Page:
Diseño accesible a páginas Web Recetas de cocina y dieta mediterránea
Teoría de la Evolución de Darwin Semana Santa en Murcia
Bibliografía de Miguel de Unamuno Estrategias de Representación del Conocimiento
Galerías de Arte en Murcia Empresas de fabricación de calzado en Alicante
Influencia de la televisión en los niños Apuntes de Sistemas Digitales
Apuntes de Estadística Descriptiva Modelos pedagógicos para la educación a distancia
Principio de Conservación de la Energía Librerías de antiguo en España
Apuntes de Historia del Arte Barroco Temario de Oposiciones de Matemáticas en Secundaria
Recopilación de Legislación en Derecho Civil Historia de la ciudad de Ceuta
Compra-Venta de automóviles de segunda mano en Madrid Evaluación de la calidad de la enseñanza universitaria
Literatura Española en el Siglo de Oro Plan de Estudios de Licenciado en Comunicación Audiovisual

The similarity results of the first eight documents for each system in this second experiment (September 2007) are shown in Table 7.

Table 7: Average similarities obtained in our second experiment in 2007
Pos/Sim Yahoo! - Google Yahoo! - live.com Google - live.com
1-8 0.17 0.15 0.11
Pos: set of analysed documents. Sim: similarity

Assuming that there may be a slight difference between these results, if we would have been able to determine the similarity of the ten first documents instead of the first eight documents, we can compare these results with those obtained in 2002 and we can see that the average similarity values in the response decrease very little (from 15% to 14%). This means that the similarity between the first results of each system is stable. This is surprising, since the size of the indexes has increased considerably and consequently there are many more documents on any subject, so the coincidence is much more complicated (or so we thought). Even if a dozen of documents is a very small sample in order to evaluate the similarity of the reply, we cannot ignore the large number of Web users who only read the first page of the system output. Within this context, coincidence value gains much more significance and importance.

The present.

We have previously commented that at the end of 2007, the Google API announced that it had enlarged the maximum number of documents obtained with each query from eight to thirty-two. This obviously helped our experiment and we introduced a set of changes in the meta-searcher. This was not as easy as we expected, because Google presented the results in the form of four pages of eight results. This made the analysis of the response more difficult, since the other APIs give the results in an unique list. Nevertheless, we managed to make the necessary changes. Currently, the meta-searcher can determine the similarity values up to the first thirty-two documents obtained by the three systems under analysis. In this case, the searches were made in two languages, English and Spanish in order to verify whether the similarity is influenced by the language. The following results were obtained by repeating the experiment with the new limit:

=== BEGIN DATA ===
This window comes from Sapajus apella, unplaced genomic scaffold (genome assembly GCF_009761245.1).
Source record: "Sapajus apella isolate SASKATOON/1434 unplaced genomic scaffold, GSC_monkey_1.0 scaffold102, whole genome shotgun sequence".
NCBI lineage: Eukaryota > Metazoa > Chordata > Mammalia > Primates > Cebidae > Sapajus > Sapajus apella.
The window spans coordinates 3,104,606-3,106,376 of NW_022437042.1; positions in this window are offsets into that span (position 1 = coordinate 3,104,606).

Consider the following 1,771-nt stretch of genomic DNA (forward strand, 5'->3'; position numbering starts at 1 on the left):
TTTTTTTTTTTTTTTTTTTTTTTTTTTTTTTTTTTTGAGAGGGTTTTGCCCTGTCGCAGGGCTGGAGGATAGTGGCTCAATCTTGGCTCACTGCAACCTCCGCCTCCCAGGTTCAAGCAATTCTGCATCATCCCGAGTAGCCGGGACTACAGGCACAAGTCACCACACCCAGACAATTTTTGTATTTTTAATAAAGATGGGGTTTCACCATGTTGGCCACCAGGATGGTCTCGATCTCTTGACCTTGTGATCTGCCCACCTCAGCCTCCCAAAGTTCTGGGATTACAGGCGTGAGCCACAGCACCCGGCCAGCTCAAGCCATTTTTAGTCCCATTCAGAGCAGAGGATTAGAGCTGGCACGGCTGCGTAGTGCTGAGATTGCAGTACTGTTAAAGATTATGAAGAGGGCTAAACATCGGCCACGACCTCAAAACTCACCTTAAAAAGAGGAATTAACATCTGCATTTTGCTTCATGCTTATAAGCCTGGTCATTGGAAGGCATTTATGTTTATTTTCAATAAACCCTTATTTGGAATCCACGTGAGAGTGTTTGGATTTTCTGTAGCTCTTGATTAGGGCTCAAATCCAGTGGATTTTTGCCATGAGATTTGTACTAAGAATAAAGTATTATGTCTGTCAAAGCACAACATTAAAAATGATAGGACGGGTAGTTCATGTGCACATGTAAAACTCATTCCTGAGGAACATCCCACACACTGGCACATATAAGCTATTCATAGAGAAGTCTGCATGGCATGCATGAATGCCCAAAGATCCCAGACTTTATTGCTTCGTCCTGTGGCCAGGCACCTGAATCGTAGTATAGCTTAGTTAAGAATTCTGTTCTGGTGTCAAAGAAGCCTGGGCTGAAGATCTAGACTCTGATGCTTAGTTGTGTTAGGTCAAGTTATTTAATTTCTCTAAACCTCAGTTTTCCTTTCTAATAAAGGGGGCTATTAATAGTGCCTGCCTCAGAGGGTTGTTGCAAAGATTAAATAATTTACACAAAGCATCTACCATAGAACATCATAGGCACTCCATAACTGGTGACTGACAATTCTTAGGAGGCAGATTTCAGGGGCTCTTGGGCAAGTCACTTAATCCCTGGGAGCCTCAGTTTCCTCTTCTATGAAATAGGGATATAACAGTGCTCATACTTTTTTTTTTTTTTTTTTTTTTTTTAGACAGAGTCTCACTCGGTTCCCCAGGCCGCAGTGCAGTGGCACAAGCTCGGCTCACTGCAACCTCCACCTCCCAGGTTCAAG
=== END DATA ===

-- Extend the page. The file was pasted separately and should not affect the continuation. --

Table 8: Average similarities obtained with the limit of thirty-two documents per reply
Pos/Sim Yahoo! - Google Yahoo! - live.com Google - live.com
1-32 (Spanish) 0.19 0.21 0.14
1-32 (English) 0.15 0.11 0.10
Pos: set of analysed documents. Sim: similarity

In comparison to the results obtained in 2002, there are variations in the similarity engine by engine but not in the average value, which is 0.18 in both cases. This value is slightly higher than when only the first eight documents of the response are analysed. The current experiments seem to indicate that Google and live.com offer the most different responses, although in fact the differences are still small. The behaviour of the questions made in English is very similar although the average values are lower (0.12). We think that it is logical because the space in which to locate documents is broader (in the Web context there are more documents written in English than in Spanish).